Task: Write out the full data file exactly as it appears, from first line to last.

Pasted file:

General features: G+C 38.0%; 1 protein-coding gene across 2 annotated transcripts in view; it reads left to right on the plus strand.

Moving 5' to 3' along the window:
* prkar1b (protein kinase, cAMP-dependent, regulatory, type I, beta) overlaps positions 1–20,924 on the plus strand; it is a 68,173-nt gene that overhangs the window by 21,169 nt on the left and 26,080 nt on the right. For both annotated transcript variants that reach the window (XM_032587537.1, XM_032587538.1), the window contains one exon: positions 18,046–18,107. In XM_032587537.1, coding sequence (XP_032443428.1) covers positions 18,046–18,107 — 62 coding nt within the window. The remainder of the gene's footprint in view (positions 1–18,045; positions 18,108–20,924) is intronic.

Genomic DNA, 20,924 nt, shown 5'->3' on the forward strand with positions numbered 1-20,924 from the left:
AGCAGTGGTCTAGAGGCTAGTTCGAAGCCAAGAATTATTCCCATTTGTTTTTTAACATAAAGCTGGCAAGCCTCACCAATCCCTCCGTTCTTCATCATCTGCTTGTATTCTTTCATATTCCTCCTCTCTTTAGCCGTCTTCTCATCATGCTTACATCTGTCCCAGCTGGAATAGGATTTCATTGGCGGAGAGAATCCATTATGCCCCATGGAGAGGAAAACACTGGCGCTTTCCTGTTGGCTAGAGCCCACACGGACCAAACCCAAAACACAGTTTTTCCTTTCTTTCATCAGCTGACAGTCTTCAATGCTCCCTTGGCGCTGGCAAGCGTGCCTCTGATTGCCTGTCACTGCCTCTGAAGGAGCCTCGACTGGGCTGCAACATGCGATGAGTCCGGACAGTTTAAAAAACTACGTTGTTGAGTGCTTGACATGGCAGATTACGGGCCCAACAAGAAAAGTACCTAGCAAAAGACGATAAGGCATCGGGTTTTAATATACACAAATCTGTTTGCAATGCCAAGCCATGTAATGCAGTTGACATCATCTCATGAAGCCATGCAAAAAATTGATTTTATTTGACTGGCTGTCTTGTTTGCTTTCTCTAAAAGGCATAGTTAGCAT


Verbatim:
General features: G+C 38.0%; 1 protein-coding gene across 2 annotated transcripts in view; it reads left to right on the plus strand.

Moving 5' to 3' along the window:
* prkar1b (protein kinase, cAMP-dependent, regulatory, type I, beta) overlaps positions 1–20,924 on the plus strand; it is a 68,173-nt gene that overhangs the window by 21,169 nt on the left and 26,080 nt on the right. For both annotated transcript variants that reach the window (XM_032587537.1, XM_032587538.1), the window contains one exon: positions 18,046–18,107. In XM_032587537.1, coding sequence (XP_032443428.1) covers positions 18,046–18,107 — 62 coding nt within the window. The remainder of the gene's footprint in view (positions 1–18,045; positions 18,108–20,924) is intronic.

Genomic DNA, 20,924 nt, shown 5'->3' on the forward strand with positions numbered 1-20,924 from the left:
AGCAGTGGTCTAGAGGCTAGTTCGAAGCCAAGAATTATTCCCATTTGTTTTTTAACATAAAGCTGGCAAGCCTCACCAATCCCTCCGTTCTTCATCATCTGCTTGTATTCTTTCATATTCCTCCTCTCTTTAGCCGTCTTCTCATCATGCTTACATCTGTCCCAGCTGGAATAGGATTTCATTGGCGGAGAGAATCCATTATGCCCCATGGAGAGGAAAACACTGGCGCTTTCCTGTTGGCTAGAGCCCACACGGACCAAACCCAAAACACAGTTTTTCCTTTCTTTCATCAGCTGACAGTCTTCAATGCTCCCTTGGCGCTGGCAAGCGTGCCTCTGATTGCCTGTCACTGCCTCTGAAGGAGCCTCGACTGGGCTGCAACATGCGATGAGTCCGGACAGTTTAAAAAACTACGTTGTTGAGTGCTTGACATGGCAGATTACGGGCCCAACAAGAAAAGTACCTAGCAAAAGACGATAAGGCATCGGGTTTTAATATACACAAATCTGTTTGCAATGCCAAGCCATGTAATGCAGTTGACATCATCTCATGAAGCCATGCAAAAAATTGATTTTATTTGACTGGCTGTCTTGTTTGCTTTCTCTAAAAGGCATAGTTAGCAT